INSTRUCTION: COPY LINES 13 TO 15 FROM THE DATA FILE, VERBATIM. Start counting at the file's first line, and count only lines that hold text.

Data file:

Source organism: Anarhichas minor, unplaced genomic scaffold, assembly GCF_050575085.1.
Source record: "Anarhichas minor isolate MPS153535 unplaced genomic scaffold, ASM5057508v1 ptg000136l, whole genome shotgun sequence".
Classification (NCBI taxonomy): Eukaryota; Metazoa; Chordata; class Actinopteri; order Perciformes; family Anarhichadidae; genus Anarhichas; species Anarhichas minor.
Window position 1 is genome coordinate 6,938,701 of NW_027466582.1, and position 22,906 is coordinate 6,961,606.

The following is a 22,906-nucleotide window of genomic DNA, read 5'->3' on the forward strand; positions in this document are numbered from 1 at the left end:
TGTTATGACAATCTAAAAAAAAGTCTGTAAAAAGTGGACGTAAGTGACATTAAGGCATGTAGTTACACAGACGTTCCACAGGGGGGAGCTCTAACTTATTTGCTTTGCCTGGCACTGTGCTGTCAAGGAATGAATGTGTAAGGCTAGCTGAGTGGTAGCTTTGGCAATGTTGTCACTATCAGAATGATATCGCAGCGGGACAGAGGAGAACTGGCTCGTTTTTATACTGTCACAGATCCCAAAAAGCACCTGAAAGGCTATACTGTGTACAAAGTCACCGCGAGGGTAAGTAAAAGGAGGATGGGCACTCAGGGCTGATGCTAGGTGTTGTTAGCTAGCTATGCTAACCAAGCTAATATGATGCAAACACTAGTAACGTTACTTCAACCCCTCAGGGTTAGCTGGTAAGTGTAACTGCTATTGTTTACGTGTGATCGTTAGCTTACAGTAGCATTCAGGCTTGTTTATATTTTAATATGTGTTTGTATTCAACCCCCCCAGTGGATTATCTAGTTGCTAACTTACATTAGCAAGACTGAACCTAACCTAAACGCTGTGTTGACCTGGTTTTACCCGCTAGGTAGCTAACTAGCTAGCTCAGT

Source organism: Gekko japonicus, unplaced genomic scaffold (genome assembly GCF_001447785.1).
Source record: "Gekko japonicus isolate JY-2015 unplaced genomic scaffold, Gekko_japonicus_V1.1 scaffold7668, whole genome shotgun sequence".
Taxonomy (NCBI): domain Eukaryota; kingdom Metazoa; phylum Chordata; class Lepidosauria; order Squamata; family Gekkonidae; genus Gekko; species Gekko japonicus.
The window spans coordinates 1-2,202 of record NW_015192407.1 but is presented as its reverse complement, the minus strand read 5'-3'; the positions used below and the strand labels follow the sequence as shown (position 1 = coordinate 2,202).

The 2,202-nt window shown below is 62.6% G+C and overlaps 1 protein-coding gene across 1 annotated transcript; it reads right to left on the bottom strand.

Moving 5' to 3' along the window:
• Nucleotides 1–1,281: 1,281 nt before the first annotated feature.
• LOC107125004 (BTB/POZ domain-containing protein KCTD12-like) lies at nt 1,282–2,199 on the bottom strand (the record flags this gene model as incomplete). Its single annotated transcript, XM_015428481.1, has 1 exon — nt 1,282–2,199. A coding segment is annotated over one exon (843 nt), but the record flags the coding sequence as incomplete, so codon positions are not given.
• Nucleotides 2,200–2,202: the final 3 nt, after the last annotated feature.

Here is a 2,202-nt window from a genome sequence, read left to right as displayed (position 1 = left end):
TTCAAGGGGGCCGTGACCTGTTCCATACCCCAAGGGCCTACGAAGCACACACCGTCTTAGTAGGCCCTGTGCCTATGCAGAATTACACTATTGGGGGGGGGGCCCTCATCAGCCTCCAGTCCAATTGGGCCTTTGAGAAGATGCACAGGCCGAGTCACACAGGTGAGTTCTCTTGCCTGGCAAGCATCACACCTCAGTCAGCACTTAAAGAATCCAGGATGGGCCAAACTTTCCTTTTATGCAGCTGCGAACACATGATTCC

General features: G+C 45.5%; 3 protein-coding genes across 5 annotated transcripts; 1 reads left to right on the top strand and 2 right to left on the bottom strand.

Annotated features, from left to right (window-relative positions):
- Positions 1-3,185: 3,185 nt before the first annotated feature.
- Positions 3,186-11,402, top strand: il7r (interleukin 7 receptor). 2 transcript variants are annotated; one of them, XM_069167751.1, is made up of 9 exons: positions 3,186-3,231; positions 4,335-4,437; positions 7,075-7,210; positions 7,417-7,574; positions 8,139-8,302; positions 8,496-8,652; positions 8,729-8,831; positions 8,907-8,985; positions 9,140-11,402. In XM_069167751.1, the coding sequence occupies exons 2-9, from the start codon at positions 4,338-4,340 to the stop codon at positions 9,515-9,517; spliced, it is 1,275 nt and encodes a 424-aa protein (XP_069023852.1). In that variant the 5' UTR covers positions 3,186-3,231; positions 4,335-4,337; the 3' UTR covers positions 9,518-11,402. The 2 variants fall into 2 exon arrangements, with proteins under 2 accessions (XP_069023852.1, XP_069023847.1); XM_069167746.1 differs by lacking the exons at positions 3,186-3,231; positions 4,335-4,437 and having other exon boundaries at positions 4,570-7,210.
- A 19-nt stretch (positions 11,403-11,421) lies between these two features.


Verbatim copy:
• Nucleotides 1–1,281: 1,281 nt before the first annotated feature.
• LOC107125004 (BTB/POZ domain-containing protein KCTD12-like) lies at nt 1,282–2,199 on the bottom strand (the record flags this gene model as incomplete). Its single annotated transcript, XM_015428481.1, has 1 exon — nt 1,282–2,199. A coding segment is annotated over one exon (843 nt), but the record flags the coding sequence as incomplete, so codon positions are not given.
• Nucleotides 2,200–2,202: the final 3 nt, after the last annotated feature.